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Can you recommend testing meter for type 2 diabetic


Hello I’m new.I was diagnosed with type 2 6weeks ago and my head is in a whirl been given diet and excercise sheets but just feel so confused Iv been told right now can be controlled with diet and exercise but how do I know if what I’m doing is helping? Why are type 2 not given testing meters? Im looking to purchase meter although Iv realised its strips that our real cost but I need to know can anyone advice a good simple to use meter? I have added complication of having severe social anxiety and am terrible at talk face to face I just want to rush back to safety of house.Sorry it’s long txt just have so many questions and fears

9 Replies

Deep breath. You can fix this. What's your HbA1c and fasting/postprandial numbers? What kind of diet advice have they given you?

You're right that the testing meters make money on the testing strips, but look at it this way: you're only going to use them for a few weeks (months at the outside) as you gain understanding of your body's reaction to various foods. If you do this right, a year from now, you won't be diabetic anymore and you can just put the glucose meter on eBay!

Just buy the best one you can afford. Price is a good indicator of quality. Accuracy and reliability is what's important here.

It's important to realise that Diabetes T2 is not a disease as such. It can certainly evolve into one if you don't get it sorted, but right now, you have every chance of reversing it, or at least getting it firmly under control (I'm assuming this was caught early?).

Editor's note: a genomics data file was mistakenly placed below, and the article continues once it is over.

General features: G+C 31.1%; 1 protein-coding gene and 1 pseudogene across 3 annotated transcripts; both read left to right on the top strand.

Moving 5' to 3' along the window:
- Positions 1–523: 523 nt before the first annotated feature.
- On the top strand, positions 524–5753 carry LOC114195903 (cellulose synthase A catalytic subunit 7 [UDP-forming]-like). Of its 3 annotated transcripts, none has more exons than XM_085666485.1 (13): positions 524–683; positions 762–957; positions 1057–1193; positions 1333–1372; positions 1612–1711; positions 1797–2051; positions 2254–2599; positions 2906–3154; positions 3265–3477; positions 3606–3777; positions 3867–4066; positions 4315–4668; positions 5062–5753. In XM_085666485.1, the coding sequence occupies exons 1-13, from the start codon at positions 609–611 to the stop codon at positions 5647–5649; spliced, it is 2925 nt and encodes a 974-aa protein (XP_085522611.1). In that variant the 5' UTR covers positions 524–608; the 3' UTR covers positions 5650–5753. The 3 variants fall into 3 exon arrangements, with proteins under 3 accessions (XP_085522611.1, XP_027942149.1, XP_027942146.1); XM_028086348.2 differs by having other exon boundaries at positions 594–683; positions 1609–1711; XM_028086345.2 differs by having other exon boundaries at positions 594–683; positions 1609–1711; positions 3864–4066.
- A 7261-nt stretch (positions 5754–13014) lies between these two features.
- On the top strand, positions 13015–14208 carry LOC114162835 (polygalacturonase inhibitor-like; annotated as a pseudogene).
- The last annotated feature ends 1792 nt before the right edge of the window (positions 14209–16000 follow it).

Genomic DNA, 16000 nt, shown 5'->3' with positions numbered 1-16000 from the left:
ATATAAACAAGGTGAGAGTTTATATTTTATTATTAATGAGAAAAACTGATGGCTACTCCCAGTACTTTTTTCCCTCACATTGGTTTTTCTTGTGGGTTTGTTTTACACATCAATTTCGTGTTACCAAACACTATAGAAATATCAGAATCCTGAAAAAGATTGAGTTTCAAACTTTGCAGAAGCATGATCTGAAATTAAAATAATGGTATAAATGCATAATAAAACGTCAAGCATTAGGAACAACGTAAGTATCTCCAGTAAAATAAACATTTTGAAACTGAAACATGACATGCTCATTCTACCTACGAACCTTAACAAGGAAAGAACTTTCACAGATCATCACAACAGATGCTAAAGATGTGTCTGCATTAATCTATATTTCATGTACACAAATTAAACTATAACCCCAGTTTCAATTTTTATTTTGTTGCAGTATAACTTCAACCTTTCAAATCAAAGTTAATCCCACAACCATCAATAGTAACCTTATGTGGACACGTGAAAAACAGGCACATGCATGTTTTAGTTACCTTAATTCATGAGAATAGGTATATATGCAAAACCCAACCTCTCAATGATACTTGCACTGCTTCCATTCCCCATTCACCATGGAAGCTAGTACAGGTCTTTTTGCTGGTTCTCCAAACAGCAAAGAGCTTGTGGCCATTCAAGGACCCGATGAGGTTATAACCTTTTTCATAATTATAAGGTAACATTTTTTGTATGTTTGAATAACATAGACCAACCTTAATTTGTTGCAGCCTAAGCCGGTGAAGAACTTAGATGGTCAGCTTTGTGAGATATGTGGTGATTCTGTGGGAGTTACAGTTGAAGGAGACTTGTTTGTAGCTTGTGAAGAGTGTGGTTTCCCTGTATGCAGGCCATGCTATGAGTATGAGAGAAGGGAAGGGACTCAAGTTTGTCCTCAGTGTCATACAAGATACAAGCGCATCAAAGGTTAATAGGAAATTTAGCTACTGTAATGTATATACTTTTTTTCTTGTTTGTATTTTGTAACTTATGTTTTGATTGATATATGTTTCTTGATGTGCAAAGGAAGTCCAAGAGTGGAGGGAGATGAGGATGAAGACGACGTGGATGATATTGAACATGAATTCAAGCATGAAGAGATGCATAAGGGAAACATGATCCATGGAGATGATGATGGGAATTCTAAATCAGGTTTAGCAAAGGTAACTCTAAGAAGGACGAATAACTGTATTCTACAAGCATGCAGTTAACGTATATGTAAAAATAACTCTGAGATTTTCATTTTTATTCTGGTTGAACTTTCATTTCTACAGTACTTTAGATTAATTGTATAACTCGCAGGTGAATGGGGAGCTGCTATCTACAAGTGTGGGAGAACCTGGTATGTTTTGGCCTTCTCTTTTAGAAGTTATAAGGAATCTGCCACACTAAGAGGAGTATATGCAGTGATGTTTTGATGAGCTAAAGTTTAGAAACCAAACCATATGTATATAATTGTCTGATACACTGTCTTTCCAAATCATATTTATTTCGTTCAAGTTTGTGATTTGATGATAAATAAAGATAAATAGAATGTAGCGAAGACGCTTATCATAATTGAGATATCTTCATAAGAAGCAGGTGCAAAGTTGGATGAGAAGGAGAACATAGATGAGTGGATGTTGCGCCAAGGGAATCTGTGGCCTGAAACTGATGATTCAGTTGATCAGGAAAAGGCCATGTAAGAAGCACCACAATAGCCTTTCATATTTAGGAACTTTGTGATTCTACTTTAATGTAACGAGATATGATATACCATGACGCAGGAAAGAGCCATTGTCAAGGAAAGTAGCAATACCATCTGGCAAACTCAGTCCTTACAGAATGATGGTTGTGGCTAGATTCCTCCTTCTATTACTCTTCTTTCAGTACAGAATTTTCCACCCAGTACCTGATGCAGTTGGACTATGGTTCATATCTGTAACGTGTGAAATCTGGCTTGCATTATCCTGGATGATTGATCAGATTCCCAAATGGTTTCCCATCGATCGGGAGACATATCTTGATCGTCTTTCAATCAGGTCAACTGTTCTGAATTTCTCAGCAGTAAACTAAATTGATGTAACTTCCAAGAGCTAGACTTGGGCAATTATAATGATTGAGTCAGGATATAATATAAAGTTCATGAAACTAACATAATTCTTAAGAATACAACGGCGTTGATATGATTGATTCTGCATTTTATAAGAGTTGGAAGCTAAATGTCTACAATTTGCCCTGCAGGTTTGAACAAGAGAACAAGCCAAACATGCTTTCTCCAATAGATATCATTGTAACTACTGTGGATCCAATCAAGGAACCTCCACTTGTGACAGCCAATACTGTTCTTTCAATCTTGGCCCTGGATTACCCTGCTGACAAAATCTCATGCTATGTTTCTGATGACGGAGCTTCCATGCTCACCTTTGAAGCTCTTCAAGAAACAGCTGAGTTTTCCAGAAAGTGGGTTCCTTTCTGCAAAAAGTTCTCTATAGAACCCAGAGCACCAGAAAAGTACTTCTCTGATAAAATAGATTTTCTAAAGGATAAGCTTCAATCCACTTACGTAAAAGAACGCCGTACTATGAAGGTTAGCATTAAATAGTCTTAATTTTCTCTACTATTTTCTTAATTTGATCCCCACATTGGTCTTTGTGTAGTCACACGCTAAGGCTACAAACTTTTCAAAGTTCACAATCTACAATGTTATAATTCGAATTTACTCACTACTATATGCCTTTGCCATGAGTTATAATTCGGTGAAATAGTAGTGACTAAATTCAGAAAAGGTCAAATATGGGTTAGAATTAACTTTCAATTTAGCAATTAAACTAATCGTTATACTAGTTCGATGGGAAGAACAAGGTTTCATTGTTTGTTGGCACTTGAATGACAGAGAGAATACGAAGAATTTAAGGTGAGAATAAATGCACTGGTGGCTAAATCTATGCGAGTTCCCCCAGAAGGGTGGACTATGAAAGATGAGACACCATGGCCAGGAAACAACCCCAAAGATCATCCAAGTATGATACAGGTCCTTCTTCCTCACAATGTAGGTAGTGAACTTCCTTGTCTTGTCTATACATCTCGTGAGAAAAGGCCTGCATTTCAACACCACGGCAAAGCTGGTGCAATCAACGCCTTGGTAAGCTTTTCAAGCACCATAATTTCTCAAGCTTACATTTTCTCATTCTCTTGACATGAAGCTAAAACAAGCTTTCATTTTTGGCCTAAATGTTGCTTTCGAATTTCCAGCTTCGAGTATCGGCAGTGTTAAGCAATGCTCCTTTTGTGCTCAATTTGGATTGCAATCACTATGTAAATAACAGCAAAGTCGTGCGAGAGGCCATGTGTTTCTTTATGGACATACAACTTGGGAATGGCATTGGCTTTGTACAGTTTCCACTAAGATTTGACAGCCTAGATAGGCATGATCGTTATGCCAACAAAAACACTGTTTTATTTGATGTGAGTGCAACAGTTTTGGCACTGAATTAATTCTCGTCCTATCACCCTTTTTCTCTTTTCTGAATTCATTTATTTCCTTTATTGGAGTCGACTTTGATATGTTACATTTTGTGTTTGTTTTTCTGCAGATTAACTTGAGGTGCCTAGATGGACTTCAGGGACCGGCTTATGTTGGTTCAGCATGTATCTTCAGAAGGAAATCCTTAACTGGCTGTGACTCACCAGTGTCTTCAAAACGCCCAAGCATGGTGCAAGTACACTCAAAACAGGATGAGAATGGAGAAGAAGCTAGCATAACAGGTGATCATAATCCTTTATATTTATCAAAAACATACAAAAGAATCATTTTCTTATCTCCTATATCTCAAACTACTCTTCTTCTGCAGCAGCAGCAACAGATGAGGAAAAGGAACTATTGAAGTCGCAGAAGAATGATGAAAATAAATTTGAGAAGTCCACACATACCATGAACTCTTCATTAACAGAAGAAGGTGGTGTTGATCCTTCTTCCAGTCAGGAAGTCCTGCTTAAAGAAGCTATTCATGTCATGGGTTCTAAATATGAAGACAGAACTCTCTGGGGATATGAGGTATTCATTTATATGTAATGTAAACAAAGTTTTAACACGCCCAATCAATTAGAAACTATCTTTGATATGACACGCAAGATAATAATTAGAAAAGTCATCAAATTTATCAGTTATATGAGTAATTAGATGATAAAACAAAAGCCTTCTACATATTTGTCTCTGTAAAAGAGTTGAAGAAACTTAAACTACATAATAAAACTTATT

The underlying problem is this: for many years you've been eating foods that provide glucose (from starchy foods) far in excess of your body's needs. Your pancreas has been set off on a war of attrition, producing ever-greater amounts of insulin to force your body's cells to take up all that glucose. Now it's started to say: "meh, what's the point?". Don't beat yourself up about this: it's easy to do in the modern environment, full of unhealthy foods that disrupt your appetite. Focus on the future.

Fortunately your body has an alternative energy pathway available: dietary fat. Stop assaulting your body with excess starches, replace them with fat calories, and your body will have a chance to recover. If you're confused about where to go with that, try the LCHF forum:

There are plenty of people there eating a low-glycemic diet for general health reasons, plus a couple of diabetics who have successfully sorted themselves out. It's not difficult or unpleasant, but it does involve un-learning a lot of dietary folklore and myth.

You might also like to read up on NHS GP David Unwin, who is successfully treating his diabetic patients simply with diet counselling.